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GOP candidate: ‘Vile’ and ‘perverted’ LGBT people ‘cannot reproduce –they have to recruit’

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Hardy Billington, a candidate running unopposed for the Republican nomination for a seat in the Missouri House of Representatives, wrote in a 2006 book that LGBT people “cannot reproduce—they have to recruit.” The claim that gay people have to recruit others is a lie promoted by the religious right and far right wing extremists, including Franklin Graham.

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In that book, as Nico Lang at INTO reports, Billington labels same-sex marriage “counterfeit marriage,” and implies it is worse than murder.

Billington “suggested that what makes homosexuality even worse than crimes committed between individuals—say, adultery and murder—is that it harms the entire community. He cited the example of Sodom and Gomorrah, in which the ‘sin of sodomy… produced some national consequences.'”

“This usually came about after warnings from God to those involved and resulted in extreme penalties; even to the total extinction of cities and removal of entire governments,” Billington claimed. “I am fearful that if our nation continues to tolerate and, in some cases, embrace this disgusting and abominable ‘life-style,’ we will be prime candidates for the national punishment that God has visited upon historical cultures of the past.”

Billington, whose primary is being held Tuesday, is no stranger to anti-gay politics in the Show Me State. As a Butler County Republican Party co-chair and school board member Billington infamously ran a newspaper ad in 2014, supporting a “Don’t Say Gay” bill. It falsely claimed that gay people die 10 to 30 years early.

He also falsely claimed being gay is more harmful than smoking. Last week that claim resurfaced, causing tremendous outrage.

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His personal Facebook page, which is now basically closed to the public, was loaded with references about God, and even the Rapture, as NCRM reported in 2014. It was also filled with anti-gay rhetoric, and the insinuation that all gay people have HIV/AIDS because of “the gay lifestyle.”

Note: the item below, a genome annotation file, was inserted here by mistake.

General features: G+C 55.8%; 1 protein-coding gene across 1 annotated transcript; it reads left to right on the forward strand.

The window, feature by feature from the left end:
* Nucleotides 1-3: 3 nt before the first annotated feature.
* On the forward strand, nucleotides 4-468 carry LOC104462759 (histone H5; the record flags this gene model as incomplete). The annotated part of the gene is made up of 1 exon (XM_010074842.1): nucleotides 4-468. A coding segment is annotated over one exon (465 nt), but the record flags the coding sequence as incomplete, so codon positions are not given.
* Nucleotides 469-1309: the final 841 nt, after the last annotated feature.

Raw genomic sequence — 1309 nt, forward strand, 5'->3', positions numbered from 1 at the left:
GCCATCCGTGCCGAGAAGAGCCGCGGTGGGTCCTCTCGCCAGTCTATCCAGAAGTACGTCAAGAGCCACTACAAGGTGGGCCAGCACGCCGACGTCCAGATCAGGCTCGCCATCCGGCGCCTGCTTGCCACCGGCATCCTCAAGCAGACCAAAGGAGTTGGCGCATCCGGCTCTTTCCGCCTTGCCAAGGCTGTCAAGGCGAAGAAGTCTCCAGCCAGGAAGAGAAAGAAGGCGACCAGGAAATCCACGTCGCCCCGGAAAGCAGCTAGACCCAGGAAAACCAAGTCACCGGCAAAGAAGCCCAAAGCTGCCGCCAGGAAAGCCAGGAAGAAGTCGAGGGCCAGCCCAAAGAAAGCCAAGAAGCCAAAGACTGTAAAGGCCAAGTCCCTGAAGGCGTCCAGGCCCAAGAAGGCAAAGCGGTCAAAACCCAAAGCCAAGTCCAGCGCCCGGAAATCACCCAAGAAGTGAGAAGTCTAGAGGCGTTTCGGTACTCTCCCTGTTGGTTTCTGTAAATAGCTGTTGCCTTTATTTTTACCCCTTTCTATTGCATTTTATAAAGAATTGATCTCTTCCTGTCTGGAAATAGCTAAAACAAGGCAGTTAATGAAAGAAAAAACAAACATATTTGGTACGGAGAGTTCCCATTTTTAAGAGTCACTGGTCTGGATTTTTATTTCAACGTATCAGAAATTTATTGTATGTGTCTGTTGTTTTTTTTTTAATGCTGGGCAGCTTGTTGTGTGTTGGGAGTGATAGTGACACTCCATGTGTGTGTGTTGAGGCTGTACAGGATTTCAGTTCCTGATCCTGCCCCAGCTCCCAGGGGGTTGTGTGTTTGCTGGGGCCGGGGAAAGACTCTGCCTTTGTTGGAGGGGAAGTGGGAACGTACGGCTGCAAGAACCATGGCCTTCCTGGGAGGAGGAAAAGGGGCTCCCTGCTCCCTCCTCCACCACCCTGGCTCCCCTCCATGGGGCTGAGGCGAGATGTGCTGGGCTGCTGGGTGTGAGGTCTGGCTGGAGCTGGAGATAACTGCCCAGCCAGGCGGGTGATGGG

Billington, again as NCRM reported, had also propagated his Facebook page with astonishingly false claims and lies that appeared to have come from bogus decades-old anti-gay “research,” which is now only available via the Internet Archive’s Wayback machine.

“If elected, I will work hard to stand up for Christian values,” Billington says on his campaign Facebook page. Monday afternoon he added that his “deeply-held religious beliefs include the belief that a religious marriage can only be between one man and woman,” but now accepts same-sex marriage is settled law.

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Donald Trump sounds like a complete lunatic because he’s isolated himself in a far-right media bubble

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Welcome to another edition of What Fresh Hell?, Raw Story’s roundup of news items that might have become controversies under another regime, but got buried – or were at least under-appreciated – due to the daily firehose of political pratfalls, unhinged tweet storms and other sundry embarrassments coming out of the current White House.

If you have an older relative who spends way too much time stewing in the conservative media, you may have experienced a moment when you not only disagreed with him, but you realized that you had no earthly clue what he was going on about. Perhaps it was when he started talking about the UN plot to eliminate golf courses and replace paved roads with bicycle paths. Maybe he stopped you in your tracks with a discourse on why flies were attracted to Barack Obama, or complained about the government insisting on referring to Christians as "Easter-worshippers" or expressed outrage over 9/11 hijackers being given leniency by Muslim jurists.

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Trump’s claim impeachment ‘nullifies’ 2016 election blown up in new House Judiciary Committee report

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On Saturday, the House Judiciary Committee released their report outlining the offenses committed by President Donald Trump, and the legal framework for impeachment — which clears the way for Congress to write and approve articles of impeachment against him.

One of the key issues examined by the report is the claim, repeatedly made by the president and his supporters, that impeachment would "nullify" the 2016 presidential election and the popular will — which is already a weak claim given that Trump never won the popular vote, and that impeaching Trump would still install Mike Pence as president. But the report more broadly rejects the entire claim that an election result immunizes a president from punishment for official misconduct.

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READ IT: House Judiciary Committee releases report defining Trump impeachable offenses

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On Saturday, the House Judiciary Committee released a report outlining the impeachable acts committed by President Donald Trump.

"Our President holds the ultimate public trust," said the report, titled "Constitutional Grounds for Presidential Impeachment," in its introduction. "A President faithful only to himself—who will sell out democracy and national security for his own personal advantage—is a danger to every American. Indeed, he threatens America itself."

The report clarifies the procedures for impeachment, analyzes whether president can be "impeached for abuse of executive powers," and "whether it is preferable to await the next election when a President has sought to corrupt that very same election."

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